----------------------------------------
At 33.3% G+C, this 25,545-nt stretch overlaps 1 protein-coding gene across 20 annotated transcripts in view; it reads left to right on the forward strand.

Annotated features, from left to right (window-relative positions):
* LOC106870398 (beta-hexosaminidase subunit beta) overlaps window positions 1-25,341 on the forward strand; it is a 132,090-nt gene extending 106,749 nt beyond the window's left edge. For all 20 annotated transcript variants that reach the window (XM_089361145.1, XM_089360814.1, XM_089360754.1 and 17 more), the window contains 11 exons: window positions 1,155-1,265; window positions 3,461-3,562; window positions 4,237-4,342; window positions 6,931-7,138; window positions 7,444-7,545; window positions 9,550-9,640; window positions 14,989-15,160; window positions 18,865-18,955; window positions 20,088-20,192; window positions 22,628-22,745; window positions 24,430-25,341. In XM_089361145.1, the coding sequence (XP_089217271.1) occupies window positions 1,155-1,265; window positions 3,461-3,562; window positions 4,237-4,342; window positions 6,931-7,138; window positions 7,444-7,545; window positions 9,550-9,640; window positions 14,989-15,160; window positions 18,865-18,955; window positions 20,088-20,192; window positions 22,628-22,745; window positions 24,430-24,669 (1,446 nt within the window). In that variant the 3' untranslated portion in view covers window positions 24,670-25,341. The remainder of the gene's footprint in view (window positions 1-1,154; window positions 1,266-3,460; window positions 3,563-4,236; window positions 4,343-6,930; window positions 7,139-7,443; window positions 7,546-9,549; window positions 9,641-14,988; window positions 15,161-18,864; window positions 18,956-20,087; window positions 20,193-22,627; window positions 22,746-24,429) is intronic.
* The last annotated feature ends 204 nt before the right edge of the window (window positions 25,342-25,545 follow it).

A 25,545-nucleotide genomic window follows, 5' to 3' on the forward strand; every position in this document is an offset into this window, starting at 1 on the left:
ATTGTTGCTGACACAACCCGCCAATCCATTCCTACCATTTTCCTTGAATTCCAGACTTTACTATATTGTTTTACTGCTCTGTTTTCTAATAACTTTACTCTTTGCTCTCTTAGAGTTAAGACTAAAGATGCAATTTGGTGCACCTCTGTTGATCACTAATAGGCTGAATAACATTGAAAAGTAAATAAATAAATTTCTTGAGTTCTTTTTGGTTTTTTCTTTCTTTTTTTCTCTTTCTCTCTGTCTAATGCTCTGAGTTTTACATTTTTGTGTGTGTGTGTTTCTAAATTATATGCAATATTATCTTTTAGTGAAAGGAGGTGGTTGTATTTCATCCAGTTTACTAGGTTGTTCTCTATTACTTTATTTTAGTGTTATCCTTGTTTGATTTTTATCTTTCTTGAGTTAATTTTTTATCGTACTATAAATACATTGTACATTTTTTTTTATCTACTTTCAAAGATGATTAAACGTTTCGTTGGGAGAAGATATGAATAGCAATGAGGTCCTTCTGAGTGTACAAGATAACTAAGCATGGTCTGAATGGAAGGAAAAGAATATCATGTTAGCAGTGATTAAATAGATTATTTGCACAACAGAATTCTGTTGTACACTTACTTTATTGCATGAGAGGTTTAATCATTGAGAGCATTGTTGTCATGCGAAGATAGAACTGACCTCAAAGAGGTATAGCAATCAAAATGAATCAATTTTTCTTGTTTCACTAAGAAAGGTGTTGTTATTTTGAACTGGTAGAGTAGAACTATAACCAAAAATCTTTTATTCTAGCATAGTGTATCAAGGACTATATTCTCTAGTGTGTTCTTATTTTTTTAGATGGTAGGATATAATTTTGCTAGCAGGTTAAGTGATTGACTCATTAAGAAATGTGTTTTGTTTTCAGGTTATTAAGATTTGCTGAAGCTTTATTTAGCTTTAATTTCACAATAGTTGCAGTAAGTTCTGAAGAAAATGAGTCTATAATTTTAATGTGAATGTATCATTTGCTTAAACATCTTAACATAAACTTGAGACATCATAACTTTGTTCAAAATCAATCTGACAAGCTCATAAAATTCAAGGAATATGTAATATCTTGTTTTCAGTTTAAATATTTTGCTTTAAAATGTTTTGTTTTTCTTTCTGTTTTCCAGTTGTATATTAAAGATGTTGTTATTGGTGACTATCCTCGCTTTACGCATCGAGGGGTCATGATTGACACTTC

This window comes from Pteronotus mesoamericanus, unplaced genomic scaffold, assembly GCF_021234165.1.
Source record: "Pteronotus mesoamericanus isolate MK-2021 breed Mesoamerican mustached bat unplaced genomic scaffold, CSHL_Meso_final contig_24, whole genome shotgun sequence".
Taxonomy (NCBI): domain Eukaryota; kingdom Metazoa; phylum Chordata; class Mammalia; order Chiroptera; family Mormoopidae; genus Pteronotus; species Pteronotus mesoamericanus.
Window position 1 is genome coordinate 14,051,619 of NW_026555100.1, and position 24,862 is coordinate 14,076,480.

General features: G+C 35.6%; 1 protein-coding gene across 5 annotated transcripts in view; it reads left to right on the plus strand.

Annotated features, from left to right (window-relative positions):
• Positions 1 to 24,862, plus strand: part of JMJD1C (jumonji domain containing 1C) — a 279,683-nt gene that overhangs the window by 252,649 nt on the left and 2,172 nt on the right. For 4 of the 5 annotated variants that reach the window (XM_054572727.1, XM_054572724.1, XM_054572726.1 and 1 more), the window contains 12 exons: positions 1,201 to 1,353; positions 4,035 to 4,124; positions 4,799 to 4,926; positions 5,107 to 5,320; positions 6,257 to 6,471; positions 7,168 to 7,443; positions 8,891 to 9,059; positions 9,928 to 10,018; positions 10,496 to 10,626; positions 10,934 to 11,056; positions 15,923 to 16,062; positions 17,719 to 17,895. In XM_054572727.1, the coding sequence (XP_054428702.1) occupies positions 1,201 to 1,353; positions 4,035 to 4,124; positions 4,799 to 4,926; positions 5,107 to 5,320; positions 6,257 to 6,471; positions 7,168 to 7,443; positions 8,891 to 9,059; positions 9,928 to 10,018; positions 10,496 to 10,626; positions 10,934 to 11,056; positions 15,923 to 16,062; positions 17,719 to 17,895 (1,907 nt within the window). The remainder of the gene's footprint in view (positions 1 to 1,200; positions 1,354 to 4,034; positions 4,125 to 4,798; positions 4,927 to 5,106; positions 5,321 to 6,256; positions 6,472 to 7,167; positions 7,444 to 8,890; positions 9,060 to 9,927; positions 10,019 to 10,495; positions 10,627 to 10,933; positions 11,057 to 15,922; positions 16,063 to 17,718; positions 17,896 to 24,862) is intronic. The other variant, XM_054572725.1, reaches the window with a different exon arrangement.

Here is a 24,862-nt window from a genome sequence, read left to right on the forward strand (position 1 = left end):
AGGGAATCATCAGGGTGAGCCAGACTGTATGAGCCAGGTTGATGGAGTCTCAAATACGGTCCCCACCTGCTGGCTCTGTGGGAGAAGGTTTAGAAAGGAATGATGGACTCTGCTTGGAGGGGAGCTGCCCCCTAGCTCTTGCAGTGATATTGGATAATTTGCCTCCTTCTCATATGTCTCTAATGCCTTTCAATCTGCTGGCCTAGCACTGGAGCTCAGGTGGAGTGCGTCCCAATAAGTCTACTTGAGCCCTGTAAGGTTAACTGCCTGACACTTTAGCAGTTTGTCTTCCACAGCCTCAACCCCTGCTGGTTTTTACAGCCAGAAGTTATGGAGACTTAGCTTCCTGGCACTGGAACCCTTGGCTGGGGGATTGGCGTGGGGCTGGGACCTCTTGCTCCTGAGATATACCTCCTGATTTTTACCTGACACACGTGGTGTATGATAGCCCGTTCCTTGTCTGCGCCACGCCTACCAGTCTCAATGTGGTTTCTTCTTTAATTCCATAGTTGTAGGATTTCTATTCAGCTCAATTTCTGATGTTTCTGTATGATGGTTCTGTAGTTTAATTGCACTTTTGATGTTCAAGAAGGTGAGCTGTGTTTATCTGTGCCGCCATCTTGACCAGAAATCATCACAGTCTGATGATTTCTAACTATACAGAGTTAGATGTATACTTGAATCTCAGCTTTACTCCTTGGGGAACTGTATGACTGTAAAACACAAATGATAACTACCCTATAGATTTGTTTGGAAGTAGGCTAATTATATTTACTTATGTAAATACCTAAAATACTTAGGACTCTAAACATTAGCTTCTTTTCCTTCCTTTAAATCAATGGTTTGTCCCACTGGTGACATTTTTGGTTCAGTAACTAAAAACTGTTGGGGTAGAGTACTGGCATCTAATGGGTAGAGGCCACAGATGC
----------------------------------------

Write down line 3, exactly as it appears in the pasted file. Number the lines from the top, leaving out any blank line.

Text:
* LOC106870398 (beta-hexosaminidase subunit beta) overlaps window positions 1-25,341 on the forward strand; it is a 132,090-nt gene extending 106,749 nt beyond the window's left edge. For all 20 annotated transcript variants that reach the window (XM_089361145.1, XM_089360814.1, XM_089360754.1 and 17 more), the window contains 11 exons: window positions 1,155-1,265; window positions 3,461-3,562; window positions 4,237-4,342; window positions 6,931-7,138; window positions 7,444-7,545; window positions 9,550-9,640; window positions 14,989-15,160; window positions 18,865-18,955; window positions 20,088-20,192; window positions 22,628-22,745; window positions 24,430-25,341. In XM_089361145.1, the coding sequence (XP_089217271.1) occupies window positions 1,155-1,265; window positions 3,461-3,562; window positions 4,237-4,342; window positions 6,931-7,138; window positions 7,444-7,545; window positions 9,550-9,640; window positions 14,989-15,160; window positions 18,865-18,955; window positions 20,088-20,192; window positions 22,628-22,745; window positions 24,430-24,669 (1,446 nt within the window). In that variant the 3' untranslated portion in view covers window positions 24,670-25,341. The remainder of the gene's footprint in view (window positions 1-1,154; window positions 1,266-3,460; window positions 3,563-4,236; window positions 4,343-6,930; window positions 7,139-7,443; window positions 7,546-9,549; window positions 9,641-14,988; window positions 15,161-18,864; window positions 18,956-20,087; window positions 20,193-22,627; window positions 22,746-24,429) is intronic.